3. A trinity of Divine persons was manifested at the baptism of Jesus. There was the incarnate Son being baptized; the Father was manifested by audible voice; and the Spirit appeared in the form of a dove. "And Jesus, when he was baptized, went up straightway out of the water: and, lo, the heavens were opened unto him, and he saw the Spirit of God descending like a dove, and lighting upon him: And lo a voice from heaven, saying, This is my beloved Son, in whom I am well pleased" (Mt 3:16,17).
4. We have triunity in the baptismal formula: "Go ye therefore, and teach all nations, baptizing them in the name of the Father, and of the Son, and of the Holy Ghost:" (Mt 28:19). It does not say, "baptizing them in the names (plural) of the Father, and of the Son, and of the Holy Ghost." Nor does it give us the equivalent of the plural by saying, "In the name of the Father, and in the name of the Son, and in the name of the Holy Ghost." Nor, on the other hand, does it say, "In the name of the Father, Son, and Holy Ghost, as if the Father, Son, and Holy Ghost might be taken as merely three designations of one person. Here is the reading: "Baptizing them in the name of the Father, and of the Son, and of the Holy Ghost."
While there is nothing in creation to explain or account for the triunity of God, the triunity does explain creation. This is a triuniverse, a three-in-one creation. One of the truly great books of our day is that book by Nathan R. Wood entitled "The Secret of the Universe." In this remarkable book the author shows that the universe is what it is because it was created by the triune God. He first shows that the physical or outer universe is a triunity. The basic things are space, matter, time; three modes of existence and, like God, each is all of the whole. And each of these basic things is a triunity. Space has three dimensions: length, breadth, and height. Each is the whole of space and yet there are three distinct dimensions. Matter is composed of three things: energy, motion, phenomena; three modes of existence; distinct and yet one, and each is all of the whole. And as a time universe there is absolute threeness: past, present, future; distinct and yet each is the whole. All of time is or has been future, the future includes it all. All of time is or has been or will be present. And all of time is or will be past.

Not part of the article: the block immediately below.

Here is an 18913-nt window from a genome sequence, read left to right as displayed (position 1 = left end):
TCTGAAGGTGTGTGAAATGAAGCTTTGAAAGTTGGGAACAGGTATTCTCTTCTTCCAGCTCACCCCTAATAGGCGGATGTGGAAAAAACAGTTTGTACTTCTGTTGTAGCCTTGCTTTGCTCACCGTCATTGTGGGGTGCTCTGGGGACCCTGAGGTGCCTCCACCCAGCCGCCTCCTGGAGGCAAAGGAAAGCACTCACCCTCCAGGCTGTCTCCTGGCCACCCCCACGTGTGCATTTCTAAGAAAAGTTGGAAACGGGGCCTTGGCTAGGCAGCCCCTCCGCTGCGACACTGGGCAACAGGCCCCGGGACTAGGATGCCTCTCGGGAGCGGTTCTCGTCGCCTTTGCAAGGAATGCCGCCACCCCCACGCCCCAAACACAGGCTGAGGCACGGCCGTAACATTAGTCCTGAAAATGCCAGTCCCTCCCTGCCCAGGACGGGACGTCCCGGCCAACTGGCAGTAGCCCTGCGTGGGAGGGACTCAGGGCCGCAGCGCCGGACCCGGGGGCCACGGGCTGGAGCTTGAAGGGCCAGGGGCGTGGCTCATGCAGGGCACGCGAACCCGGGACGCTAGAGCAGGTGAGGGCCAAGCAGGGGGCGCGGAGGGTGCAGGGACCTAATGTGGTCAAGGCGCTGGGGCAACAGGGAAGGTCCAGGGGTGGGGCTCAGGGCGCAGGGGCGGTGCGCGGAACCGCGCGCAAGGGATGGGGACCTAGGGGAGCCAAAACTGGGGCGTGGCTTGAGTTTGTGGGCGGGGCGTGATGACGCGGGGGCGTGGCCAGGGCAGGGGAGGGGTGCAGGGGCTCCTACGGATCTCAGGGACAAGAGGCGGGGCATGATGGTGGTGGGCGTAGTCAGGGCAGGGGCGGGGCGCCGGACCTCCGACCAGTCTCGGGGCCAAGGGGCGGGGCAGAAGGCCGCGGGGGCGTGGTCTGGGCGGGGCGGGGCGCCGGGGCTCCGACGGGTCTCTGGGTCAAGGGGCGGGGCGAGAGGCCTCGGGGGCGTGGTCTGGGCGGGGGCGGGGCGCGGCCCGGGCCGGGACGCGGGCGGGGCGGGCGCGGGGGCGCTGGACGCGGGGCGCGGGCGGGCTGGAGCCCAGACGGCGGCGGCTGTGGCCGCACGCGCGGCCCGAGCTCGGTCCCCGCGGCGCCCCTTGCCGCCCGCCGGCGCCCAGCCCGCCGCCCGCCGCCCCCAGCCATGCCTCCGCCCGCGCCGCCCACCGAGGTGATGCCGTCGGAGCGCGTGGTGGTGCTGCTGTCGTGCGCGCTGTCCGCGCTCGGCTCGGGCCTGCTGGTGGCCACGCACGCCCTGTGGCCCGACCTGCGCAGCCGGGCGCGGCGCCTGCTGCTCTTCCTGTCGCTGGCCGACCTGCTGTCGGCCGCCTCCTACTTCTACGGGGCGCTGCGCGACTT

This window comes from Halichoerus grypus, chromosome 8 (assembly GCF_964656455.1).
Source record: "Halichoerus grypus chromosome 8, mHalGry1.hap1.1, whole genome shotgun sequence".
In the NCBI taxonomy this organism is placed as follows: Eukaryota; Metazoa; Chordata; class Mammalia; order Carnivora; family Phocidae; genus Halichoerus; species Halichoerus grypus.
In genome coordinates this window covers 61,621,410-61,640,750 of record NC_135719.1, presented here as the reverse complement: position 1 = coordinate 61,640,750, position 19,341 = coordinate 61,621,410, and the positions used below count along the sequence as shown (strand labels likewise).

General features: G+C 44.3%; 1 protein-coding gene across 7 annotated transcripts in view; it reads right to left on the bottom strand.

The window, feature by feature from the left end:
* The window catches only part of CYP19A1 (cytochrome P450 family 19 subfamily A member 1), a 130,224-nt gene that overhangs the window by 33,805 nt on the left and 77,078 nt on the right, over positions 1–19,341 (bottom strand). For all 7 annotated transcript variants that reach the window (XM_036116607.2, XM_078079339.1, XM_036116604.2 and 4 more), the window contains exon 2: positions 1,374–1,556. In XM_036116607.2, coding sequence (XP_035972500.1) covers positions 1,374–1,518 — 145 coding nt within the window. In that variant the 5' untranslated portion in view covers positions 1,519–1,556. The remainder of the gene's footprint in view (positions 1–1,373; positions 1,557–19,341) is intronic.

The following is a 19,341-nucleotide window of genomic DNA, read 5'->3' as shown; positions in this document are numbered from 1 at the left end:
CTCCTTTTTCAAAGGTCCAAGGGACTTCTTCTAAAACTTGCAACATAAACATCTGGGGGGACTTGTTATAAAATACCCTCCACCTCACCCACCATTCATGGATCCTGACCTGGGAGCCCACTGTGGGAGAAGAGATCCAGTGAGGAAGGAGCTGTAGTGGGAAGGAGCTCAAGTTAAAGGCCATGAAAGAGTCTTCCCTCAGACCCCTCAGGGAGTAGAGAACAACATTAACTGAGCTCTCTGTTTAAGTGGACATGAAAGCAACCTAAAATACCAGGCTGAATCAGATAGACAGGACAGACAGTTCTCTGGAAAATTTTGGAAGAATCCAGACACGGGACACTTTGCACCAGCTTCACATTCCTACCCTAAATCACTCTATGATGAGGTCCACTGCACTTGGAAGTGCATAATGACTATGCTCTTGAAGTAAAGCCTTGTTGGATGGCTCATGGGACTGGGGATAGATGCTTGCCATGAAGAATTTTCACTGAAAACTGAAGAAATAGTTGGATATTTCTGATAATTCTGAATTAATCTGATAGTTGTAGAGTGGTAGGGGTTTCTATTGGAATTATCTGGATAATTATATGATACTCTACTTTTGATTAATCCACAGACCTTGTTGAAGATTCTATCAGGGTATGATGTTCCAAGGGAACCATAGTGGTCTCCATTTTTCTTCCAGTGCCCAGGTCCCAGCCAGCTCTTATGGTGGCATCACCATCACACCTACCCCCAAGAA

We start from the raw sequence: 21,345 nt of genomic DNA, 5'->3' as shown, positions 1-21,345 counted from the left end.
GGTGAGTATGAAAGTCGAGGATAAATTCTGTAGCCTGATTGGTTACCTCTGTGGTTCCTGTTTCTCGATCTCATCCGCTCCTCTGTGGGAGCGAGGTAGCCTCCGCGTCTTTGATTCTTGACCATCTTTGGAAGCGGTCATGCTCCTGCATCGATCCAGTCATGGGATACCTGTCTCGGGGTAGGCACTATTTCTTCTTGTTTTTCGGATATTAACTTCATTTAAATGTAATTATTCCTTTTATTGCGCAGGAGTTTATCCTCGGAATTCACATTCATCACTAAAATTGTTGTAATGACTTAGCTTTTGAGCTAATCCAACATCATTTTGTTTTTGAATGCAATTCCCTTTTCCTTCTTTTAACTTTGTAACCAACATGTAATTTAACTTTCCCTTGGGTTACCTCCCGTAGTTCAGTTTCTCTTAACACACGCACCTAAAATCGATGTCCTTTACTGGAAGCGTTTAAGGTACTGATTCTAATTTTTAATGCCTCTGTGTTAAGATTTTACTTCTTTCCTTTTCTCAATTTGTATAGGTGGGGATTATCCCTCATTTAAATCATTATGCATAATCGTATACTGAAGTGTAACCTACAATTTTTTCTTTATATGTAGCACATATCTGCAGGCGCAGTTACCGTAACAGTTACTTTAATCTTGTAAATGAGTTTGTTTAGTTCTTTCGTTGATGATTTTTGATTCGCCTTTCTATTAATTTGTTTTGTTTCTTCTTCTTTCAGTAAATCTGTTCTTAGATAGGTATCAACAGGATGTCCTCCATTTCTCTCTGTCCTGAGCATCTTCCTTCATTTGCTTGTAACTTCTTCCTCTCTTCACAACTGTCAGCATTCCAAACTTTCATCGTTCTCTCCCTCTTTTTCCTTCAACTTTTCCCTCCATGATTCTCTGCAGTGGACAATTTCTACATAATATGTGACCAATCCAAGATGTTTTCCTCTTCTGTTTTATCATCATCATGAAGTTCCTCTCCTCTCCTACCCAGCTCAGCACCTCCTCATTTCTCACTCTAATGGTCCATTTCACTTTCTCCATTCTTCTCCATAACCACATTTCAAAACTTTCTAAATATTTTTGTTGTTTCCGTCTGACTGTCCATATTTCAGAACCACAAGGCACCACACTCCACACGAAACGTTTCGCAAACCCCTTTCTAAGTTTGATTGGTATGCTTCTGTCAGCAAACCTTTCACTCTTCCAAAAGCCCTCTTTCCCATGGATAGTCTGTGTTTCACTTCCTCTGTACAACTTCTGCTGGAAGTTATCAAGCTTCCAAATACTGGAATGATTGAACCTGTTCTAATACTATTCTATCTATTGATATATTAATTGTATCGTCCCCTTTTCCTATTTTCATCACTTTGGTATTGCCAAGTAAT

The author then takes the soul or what he calls the inner universe, and shows that the soul of man is a triunity, that is, three modes of existence. He calls them nature, person, personality; distinct and yet each is the whole of the soul, absolute threeness and absolute oneness. And here the author shows how man as a soul reflects the triune God in a way that the physical creation does not. He makes God the key that unlocks the riddle of the universe. He says in a sort of summary: "The structure of the universe, the nature of space, of matter, of time, of human life, attest the Trinity. They reflect the Trinity. They demand the Trinity. The Trinity explains them."
The author knocks the Einstein theory of relativity with the argument for the fourth dimension into the proverbial cocked hat. The difference between Einstein and Wood is the difference between the atheistic and the Christian approach to the secret of the universe.